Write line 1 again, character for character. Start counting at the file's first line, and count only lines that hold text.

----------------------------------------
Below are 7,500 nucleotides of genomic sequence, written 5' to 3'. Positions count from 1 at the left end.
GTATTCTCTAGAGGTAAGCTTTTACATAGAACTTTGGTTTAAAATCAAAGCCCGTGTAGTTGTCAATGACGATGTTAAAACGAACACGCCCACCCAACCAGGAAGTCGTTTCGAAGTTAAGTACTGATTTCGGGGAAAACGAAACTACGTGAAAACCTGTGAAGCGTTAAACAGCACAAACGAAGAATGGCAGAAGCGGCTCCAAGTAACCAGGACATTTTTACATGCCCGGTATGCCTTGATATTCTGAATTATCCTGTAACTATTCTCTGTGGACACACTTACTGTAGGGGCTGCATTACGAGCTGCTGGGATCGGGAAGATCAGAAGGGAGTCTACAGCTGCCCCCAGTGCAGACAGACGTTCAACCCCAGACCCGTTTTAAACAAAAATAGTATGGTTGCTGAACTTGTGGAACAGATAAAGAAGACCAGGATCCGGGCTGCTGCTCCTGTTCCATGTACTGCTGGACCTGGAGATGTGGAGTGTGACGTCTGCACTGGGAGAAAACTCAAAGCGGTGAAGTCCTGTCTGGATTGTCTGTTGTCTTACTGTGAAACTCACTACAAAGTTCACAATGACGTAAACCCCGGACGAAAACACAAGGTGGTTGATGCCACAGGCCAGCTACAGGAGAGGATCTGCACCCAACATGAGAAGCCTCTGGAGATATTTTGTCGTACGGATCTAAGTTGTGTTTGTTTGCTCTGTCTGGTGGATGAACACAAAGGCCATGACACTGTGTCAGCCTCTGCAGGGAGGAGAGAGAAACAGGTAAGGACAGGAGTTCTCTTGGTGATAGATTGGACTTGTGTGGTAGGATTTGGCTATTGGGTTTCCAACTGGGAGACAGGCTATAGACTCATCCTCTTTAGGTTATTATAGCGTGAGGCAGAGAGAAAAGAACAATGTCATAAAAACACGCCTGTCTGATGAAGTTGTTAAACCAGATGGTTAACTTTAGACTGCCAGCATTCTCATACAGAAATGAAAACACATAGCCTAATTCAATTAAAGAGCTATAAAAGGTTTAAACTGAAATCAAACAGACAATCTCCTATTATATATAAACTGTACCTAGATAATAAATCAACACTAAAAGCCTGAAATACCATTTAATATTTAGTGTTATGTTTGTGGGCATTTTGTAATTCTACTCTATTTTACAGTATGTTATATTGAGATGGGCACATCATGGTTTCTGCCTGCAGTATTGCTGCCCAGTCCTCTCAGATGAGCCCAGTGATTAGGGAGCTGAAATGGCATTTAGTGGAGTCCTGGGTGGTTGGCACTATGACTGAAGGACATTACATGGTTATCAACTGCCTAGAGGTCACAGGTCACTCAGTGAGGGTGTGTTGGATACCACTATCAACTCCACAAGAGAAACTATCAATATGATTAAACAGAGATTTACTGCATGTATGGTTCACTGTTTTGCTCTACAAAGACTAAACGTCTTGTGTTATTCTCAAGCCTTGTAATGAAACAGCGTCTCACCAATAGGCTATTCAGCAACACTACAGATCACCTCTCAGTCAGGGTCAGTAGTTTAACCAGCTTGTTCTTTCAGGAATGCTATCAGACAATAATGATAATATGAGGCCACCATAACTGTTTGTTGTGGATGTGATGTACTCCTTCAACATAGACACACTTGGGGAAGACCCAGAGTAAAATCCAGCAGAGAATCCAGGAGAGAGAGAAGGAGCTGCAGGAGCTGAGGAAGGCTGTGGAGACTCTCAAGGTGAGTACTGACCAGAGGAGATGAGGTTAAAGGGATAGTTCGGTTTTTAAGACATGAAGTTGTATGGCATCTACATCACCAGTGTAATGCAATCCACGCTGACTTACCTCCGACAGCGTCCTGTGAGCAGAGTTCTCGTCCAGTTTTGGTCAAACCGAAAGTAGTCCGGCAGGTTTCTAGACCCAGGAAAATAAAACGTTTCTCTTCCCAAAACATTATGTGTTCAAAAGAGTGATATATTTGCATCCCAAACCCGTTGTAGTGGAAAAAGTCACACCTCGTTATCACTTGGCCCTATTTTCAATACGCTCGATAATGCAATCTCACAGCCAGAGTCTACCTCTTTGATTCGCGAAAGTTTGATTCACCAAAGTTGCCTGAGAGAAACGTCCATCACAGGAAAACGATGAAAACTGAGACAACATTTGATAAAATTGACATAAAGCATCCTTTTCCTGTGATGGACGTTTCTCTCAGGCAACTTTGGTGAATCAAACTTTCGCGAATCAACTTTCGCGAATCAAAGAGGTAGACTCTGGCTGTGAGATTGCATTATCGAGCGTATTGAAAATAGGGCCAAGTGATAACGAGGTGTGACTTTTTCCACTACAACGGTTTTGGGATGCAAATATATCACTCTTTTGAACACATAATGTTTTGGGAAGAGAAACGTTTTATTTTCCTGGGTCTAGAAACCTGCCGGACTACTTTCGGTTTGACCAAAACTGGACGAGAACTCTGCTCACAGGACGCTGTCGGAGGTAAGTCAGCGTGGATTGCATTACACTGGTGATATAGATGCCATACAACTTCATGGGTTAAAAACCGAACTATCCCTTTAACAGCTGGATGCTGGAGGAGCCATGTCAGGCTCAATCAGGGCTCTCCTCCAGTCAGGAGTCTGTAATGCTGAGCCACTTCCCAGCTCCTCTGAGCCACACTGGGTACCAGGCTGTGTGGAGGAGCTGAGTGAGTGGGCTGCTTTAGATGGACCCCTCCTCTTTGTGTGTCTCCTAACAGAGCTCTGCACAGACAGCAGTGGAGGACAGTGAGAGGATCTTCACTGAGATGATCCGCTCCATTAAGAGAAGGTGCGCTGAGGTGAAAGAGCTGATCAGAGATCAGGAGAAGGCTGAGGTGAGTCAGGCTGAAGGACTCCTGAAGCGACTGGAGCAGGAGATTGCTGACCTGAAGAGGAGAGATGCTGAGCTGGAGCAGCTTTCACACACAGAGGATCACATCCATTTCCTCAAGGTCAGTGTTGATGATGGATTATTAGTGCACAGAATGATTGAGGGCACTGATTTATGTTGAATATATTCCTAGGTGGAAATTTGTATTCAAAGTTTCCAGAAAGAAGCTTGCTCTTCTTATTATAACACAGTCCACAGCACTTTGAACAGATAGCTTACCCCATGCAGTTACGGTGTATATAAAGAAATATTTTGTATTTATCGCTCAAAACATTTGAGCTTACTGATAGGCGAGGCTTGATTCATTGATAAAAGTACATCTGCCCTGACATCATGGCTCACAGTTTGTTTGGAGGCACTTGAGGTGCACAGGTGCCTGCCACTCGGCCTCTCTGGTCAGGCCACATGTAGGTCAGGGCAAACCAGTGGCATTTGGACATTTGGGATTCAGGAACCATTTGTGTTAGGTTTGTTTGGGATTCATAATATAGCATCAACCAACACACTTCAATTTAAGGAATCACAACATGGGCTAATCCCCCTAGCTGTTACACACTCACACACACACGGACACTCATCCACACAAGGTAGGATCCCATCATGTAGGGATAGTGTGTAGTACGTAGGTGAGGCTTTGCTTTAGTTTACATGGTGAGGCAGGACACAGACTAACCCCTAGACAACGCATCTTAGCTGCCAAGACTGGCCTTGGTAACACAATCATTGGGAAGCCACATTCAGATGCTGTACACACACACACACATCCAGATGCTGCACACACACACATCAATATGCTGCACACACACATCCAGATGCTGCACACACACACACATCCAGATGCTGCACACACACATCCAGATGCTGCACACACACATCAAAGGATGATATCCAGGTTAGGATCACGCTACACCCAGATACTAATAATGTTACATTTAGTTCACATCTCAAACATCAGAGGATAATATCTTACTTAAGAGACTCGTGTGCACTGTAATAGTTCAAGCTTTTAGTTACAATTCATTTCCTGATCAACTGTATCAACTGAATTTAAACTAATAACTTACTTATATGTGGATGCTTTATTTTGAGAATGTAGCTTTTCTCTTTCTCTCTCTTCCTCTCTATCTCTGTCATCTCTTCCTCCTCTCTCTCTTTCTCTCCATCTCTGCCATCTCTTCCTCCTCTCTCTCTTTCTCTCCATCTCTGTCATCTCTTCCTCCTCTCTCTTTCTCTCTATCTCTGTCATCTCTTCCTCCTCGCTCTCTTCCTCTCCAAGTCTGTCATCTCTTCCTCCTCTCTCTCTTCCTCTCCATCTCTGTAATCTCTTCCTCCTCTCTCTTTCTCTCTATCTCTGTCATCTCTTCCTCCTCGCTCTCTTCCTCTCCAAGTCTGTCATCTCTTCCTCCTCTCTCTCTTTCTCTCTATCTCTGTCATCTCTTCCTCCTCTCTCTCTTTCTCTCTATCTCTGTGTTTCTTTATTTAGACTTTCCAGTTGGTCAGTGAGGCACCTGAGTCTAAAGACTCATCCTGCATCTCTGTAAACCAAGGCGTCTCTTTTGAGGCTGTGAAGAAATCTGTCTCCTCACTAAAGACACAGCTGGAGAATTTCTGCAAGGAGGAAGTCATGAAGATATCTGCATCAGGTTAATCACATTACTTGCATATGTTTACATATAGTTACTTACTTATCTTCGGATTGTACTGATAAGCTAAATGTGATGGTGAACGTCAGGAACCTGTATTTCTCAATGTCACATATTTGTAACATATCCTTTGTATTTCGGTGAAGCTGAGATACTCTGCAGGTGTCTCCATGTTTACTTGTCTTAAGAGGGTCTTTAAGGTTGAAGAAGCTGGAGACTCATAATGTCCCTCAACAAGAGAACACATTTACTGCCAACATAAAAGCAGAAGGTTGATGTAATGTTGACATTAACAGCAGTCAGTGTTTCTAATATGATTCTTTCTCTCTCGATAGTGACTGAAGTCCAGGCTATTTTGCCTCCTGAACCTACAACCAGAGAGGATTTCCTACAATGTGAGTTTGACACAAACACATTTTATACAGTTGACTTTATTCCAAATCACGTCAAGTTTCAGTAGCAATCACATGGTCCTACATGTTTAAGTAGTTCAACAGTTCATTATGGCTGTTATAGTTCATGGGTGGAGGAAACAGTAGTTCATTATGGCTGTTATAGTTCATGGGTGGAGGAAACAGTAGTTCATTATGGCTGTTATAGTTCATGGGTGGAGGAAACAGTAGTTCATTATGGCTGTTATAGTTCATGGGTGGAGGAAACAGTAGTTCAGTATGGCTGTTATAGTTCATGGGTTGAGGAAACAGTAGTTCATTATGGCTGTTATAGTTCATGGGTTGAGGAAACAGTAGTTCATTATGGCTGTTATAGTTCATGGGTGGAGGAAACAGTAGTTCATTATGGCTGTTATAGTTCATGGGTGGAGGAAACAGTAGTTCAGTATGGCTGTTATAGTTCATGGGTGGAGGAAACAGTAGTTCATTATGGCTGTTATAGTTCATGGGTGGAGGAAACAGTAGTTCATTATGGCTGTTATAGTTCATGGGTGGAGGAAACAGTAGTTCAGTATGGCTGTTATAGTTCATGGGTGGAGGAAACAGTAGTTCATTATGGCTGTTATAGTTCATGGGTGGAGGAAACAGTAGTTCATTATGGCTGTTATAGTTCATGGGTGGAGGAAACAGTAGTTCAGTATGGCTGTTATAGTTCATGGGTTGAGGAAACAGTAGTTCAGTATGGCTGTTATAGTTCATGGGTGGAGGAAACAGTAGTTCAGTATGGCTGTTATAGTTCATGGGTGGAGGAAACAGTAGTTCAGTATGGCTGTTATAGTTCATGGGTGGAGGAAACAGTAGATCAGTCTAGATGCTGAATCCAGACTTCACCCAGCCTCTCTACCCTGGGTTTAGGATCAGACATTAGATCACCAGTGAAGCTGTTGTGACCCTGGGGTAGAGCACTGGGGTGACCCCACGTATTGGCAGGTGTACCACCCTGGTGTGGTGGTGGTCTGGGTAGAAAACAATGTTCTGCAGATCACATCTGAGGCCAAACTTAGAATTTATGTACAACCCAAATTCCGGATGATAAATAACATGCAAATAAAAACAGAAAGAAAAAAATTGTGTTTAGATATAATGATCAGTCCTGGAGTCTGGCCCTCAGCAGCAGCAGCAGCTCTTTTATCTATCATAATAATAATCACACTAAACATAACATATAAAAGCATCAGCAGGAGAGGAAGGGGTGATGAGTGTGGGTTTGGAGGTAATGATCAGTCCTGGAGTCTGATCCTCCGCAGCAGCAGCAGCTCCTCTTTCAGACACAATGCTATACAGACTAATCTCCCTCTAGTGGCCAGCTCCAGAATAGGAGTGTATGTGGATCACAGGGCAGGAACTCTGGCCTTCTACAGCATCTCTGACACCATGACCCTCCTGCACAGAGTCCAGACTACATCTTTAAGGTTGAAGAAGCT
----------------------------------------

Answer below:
Below are 7,500 nucleotides of genomic sequence, written 5' to 3'. Positions count from 1 at the left end.